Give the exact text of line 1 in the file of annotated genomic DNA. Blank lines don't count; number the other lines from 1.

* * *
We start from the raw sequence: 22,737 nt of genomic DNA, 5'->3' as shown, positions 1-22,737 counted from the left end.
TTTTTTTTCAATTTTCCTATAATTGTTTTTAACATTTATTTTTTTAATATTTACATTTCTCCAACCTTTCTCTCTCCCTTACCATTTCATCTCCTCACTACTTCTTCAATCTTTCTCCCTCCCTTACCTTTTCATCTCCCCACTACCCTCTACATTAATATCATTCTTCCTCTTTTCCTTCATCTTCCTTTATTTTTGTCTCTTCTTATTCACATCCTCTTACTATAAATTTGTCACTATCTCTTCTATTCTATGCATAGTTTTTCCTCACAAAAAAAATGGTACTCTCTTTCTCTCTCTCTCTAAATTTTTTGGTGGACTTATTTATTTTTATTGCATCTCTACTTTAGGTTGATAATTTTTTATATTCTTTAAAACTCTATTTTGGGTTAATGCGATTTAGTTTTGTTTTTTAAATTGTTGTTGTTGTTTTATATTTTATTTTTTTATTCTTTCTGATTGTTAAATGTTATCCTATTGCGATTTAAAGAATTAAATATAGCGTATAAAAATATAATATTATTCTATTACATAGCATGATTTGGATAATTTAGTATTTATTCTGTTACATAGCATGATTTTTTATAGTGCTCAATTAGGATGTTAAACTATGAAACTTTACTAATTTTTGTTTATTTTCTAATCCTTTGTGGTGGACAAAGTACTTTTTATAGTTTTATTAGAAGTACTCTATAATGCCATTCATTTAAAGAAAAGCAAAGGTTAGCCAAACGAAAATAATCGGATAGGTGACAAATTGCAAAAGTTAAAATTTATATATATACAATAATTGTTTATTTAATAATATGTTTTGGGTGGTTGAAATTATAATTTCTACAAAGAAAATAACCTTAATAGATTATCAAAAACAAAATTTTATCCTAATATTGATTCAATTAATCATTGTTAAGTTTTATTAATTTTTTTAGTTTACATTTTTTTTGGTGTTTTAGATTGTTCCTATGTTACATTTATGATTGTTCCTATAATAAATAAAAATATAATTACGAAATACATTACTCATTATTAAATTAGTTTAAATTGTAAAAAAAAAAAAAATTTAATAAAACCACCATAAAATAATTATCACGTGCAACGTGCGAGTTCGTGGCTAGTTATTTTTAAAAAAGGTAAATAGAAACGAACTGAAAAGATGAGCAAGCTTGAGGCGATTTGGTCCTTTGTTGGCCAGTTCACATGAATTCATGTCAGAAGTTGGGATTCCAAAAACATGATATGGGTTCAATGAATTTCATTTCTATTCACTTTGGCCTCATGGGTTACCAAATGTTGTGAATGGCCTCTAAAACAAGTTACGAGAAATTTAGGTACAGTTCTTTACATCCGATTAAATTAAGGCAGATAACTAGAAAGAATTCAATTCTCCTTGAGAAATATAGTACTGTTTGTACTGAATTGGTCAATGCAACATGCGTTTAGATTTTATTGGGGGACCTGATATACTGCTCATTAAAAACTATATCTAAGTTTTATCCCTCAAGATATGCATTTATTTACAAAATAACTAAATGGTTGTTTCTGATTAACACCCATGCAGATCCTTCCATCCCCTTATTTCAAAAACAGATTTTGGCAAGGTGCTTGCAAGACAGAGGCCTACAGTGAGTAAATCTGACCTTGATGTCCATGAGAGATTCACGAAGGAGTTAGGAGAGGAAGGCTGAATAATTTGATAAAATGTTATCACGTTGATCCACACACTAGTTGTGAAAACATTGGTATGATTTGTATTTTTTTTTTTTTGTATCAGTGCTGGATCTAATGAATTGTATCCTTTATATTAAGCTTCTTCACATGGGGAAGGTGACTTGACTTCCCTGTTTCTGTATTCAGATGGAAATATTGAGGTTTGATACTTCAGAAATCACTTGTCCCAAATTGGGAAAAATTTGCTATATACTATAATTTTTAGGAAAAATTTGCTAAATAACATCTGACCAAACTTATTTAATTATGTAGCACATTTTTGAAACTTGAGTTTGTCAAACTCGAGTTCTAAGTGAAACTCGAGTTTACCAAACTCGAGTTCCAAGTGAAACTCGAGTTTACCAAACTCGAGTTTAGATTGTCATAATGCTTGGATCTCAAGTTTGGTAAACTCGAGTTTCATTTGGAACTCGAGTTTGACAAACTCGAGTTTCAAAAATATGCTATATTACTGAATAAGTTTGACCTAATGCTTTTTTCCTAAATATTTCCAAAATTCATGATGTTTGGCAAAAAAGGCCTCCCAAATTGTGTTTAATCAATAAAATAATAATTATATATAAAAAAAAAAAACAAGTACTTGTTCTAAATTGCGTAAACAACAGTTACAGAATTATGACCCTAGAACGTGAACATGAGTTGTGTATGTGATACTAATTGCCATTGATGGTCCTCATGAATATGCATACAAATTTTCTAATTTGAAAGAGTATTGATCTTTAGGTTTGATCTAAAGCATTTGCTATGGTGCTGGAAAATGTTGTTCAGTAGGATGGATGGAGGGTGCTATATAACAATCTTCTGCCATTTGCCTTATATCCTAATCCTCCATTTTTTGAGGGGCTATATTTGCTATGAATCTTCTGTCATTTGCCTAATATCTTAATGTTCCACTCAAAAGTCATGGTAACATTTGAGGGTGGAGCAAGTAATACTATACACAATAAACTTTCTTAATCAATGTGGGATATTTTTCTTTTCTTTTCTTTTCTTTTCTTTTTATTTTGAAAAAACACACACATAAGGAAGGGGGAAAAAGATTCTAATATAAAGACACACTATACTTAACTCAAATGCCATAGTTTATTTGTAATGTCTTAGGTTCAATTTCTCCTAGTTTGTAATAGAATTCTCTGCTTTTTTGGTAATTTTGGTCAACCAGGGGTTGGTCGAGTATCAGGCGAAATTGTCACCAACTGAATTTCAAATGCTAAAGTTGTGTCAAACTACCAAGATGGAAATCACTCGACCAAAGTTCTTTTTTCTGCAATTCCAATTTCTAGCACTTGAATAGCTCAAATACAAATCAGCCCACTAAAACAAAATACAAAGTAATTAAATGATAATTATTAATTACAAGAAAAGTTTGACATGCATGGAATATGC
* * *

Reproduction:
We start from the raw sequence: 22,737 nt of genomic DNA, 5'->3' as shown, positions 1-22,737 counted from the left end.